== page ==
# Why does the electric potential has to drop to 0 at the end of an electric circuit

My question is the following:

In every exemplary circuit, the voltage always equals 0 at the end of electrons "road". I'm aware that the wires are not perfect conductors and they have their built-in resistance as well, but

• what makes the conducting material reduce the voltage to 0?

• What force/phenomenon/mechanism is responsible for the thorough voltage drop?

In other words,

• WHY does the potential drop on each barrier/component has to sum up to the total electric potential between two battery terminals?

I understand that the current is evenly distributed across the whole circuit and it's equal to Voltage divided by the net resistance of the whole circuit, but

• where does it really come from?

It always seemed a bit mysterious to me, like a self-regulating organism.

The question is related to Kirchoff's Law.

The laws are called conservation laws as they are based on conserved quantities. First is that amount of charge in a circuit is conserved. The other one says, that the total energy must be conserved.

Voltage drop to zero is a consequence of the second example, known as voltage law.

To elaborate on your question, let's start from the basic principles.

The force between two charges is given as: $$\vec F=k_e\frac{Qq}{r^2}\hat r$$ From this equation we can find electric field, which roughly measures how strong is E-field at any point. $$\vec E=\frac{\vec F}{q}=k_e\frac{Q}{r^2}\hat r$$ Voltage is defined as potential difference between two points. In simple cases it can be expressed as function that is depended only on an end point and initial point. (if E-field is conservative).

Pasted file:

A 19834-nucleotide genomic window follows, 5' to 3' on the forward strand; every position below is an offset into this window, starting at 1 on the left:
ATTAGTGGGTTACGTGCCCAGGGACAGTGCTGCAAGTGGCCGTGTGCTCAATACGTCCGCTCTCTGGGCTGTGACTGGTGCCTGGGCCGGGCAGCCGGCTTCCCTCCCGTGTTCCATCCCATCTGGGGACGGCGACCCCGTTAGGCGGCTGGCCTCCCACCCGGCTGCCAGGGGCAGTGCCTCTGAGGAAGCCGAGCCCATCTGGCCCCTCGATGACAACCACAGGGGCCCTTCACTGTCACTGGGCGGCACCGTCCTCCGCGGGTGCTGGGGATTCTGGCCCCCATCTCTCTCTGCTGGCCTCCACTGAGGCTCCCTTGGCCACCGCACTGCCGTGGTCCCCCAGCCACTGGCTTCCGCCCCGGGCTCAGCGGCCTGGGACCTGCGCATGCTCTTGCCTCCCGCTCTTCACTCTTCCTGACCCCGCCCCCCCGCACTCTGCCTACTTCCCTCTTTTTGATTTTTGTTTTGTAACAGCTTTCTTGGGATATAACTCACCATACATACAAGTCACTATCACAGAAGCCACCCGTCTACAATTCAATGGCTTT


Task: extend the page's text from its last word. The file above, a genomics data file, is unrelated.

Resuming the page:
Now all this information will (hopefully!) give you an answer you are looking for.

Since voltage can be expressed as difference in potential between initial point and end point, what would be the voltage if the initial point is the same as final point for simple case? (I.e a closed loop).

$$\Delta V=V(r_f)-V(r_i)\\V(r_f)=V(r_i)$$

The voltage equals 0 because you are comparing it to itself.

Just like the height of a person is always measured from the bottom of her feet to the top of her head, voltage is also measured between two points.

Think of the height of a person. If you sum up the height of the head, neck, upper body, lower body - you'll get the exact same as the whole length of this person, no matter how imperfect he or she is.

It's the same with voltage. When you measure the voltage of a battery, you measure it between the minus terminal and the plus terminal. Looking at the voltage at the "end" is like measuring the voltage with both measuring probes on the minus.

It has to be 0 because you are comparing it to itself.

Voltage is a measure of the potential energy of an electric field, and in the case of a circuit the electric field is generated by the battery. As a charge moves from one point of space to another in the presence of an electric field, its potential energy will change. There is no electric field inside an ideal conductor, so the potential remains constant. The electric field from the battery is not null inside a resistor, so, an electron moving through it experiences a voltage drop. The total voltage drop across several resistors needs to be equal to the voltage difference of the battery ends, a result of the conservative nature of the electric field, that is, regardless of which path you take between the two ends of the battery, either on air or inside a circuit, the total difference on potential obtained by integrating the electric field must be the same.